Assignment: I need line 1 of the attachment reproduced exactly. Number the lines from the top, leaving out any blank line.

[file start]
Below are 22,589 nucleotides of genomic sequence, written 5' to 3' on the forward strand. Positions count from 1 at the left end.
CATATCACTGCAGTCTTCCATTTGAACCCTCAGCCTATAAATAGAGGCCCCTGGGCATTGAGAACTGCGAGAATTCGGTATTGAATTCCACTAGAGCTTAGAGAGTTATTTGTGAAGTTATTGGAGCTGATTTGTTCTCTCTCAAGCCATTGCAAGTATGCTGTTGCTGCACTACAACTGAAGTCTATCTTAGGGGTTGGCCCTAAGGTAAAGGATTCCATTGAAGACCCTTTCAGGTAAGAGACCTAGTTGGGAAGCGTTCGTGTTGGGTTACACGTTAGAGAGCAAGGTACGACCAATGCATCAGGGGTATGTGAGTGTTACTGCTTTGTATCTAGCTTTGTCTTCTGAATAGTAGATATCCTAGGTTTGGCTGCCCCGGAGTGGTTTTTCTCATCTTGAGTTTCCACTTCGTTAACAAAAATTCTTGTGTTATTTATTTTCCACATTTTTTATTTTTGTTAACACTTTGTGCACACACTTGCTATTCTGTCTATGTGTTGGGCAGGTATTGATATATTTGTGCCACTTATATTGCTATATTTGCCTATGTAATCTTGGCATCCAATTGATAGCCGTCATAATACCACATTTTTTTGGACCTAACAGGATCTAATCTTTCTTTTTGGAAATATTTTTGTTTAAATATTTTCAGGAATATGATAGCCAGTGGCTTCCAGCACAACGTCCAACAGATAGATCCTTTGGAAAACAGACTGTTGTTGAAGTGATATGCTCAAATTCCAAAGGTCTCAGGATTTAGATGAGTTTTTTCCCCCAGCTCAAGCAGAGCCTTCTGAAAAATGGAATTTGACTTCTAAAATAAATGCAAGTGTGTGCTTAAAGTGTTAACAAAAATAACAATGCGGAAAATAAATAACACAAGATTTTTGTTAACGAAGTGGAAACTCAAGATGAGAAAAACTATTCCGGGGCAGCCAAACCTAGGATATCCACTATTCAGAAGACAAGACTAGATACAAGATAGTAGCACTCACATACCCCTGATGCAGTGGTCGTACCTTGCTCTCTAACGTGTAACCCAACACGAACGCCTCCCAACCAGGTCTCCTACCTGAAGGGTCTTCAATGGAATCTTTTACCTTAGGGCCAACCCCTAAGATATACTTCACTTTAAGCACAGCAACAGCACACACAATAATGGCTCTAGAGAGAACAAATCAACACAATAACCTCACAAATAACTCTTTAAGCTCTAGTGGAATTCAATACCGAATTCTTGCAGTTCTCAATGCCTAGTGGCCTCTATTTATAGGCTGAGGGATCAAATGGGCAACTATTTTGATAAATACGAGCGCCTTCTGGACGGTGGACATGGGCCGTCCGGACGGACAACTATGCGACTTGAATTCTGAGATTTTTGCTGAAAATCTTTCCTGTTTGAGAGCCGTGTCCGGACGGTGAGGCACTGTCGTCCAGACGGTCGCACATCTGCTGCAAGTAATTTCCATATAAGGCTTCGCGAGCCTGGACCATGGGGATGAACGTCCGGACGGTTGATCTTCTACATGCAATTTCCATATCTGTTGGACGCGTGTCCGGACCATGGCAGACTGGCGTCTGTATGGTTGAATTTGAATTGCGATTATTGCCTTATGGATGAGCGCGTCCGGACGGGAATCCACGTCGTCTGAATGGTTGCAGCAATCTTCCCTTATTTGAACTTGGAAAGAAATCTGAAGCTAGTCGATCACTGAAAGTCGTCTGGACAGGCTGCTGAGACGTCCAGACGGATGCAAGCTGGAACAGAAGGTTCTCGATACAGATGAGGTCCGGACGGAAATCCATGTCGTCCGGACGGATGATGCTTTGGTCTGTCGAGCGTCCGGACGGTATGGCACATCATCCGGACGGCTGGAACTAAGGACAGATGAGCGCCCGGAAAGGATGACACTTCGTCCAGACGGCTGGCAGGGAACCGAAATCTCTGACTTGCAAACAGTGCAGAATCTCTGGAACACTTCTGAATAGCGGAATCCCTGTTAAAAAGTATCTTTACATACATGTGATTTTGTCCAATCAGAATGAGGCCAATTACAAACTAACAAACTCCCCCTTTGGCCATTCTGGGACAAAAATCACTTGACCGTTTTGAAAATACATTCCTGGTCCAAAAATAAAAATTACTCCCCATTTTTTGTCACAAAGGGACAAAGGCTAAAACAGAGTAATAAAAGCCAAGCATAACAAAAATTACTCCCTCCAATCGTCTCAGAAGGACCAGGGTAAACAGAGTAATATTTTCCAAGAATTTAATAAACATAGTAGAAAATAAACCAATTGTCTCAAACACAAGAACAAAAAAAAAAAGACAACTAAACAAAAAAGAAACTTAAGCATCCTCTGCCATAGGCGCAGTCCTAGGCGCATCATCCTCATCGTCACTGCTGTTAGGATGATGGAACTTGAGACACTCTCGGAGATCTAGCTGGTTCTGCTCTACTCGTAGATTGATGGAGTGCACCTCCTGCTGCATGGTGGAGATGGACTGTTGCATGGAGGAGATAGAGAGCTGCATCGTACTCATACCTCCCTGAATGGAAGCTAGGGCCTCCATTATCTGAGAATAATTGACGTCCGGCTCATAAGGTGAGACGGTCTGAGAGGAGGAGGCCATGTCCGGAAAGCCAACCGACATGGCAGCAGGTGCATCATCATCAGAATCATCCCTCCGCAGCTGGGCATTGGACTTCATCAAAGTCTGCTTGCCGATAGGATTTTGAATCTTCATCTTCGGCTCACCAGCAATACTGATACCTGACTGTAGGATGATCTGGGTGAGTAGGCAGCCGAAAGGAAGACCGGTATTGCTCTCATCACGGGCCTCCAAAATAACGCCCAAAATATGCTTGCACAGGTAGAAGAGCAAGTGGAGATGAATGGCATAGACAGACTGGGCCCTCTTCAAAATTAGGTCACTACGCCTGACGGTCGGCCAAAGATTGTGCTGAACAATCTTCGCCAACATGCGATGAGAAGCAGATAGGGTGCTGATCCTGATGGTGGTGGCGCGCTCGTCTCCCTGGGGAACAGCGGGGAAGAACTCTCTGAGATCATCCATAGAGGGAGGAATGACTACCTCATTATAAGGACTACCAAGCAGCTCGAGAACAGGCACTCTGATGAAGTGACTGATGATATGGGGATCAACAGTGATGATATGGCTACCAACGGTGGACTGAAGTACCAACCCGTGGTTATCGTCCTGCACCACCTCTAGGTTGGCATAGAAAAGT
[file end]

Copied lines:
Below are 22,589 nucleotides of genomic sequence, written 5' to 3' on the forward strand. Positions count from 1 at the left end.